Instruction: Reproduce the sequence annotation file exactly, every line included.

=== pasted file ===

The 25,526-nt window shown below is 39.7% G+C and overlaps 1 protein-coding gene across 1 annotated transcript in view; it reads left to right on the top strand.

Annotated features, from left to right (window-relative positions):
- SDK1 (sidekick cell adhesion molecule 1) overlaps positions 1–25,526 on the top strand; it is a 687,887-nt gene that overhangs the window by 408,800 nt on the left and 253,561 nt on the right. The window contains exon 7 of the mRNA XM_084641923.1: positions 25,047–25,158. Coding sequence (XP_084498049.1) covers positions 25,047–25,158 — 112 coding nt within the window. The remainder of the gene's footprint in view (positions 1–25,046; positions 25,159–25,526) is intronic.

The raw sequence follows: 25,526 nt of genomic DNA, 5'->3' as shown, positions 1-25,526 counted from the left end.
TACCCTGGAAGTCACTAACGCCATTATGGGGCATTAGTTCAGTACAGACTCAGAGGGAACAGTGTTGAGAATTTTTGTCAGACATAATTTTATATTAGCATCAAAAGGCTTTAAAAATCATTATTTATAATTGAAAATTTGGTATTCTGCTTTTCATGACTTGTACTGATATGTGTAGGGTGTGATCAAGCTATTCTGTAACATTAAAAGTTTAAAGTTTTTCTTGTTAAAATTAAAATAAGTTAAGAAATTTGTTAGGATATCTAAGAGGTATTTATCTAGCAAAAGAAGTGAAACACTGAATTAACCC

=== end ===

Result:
The 25,526-nt window shown below is 39.7% G+C and overlaps 1 protein-coding gene across 1 annotated transcript in view; it reads left to right on the top strand.

Annotated features, from left to right (window-relative positions):
- SDK1 (sidekick cell adhesion molecule 1) overlaps positions 1–25,526 on the top strand; it is a 687,887-nt gene that overhangs the window by 408,800 nt on the left and 253,561 nt on the right. The window contains exon 7 of the mRNA XM_084641923.1: positions 25,047–25,158. Coding sequence (XP_084498049.1) covers positions 25,047–25,158 — 112 coding nt within the window. The remainder of the gene's footprint in view (positions 1–25,046; positions 25,159–25,526) is intronic.

The raw sequence follows: 25,526 nt of genomic DNA, 5'->3' as shown, positions 1-25,526 counted from the left end.
TACCCTGGAAGTCACTAACGCCATTATGGGGCATTAGTTCAGTACAGACTCAGAGGGAACAGTGTTGAGAATTTTTGTCAGACATAATTTTATATTAGCATCAAAAGGCTTTAAAAATCATTATTTATAATTGAAAATTTGGTATTCTGCTTTTCATGACTTGTACTGATATGTGTAGGGTGTGATCAAGCTATTCTGTAACATTAAAAGTTTAAAGTTTTTCTTGTTAAAATTAAAATAAGTTAAGAAATTTGTTAGGATATCTAAGAGGTATTTATCTAGCAAAAGAAGTGAAACACTGAATTAACCC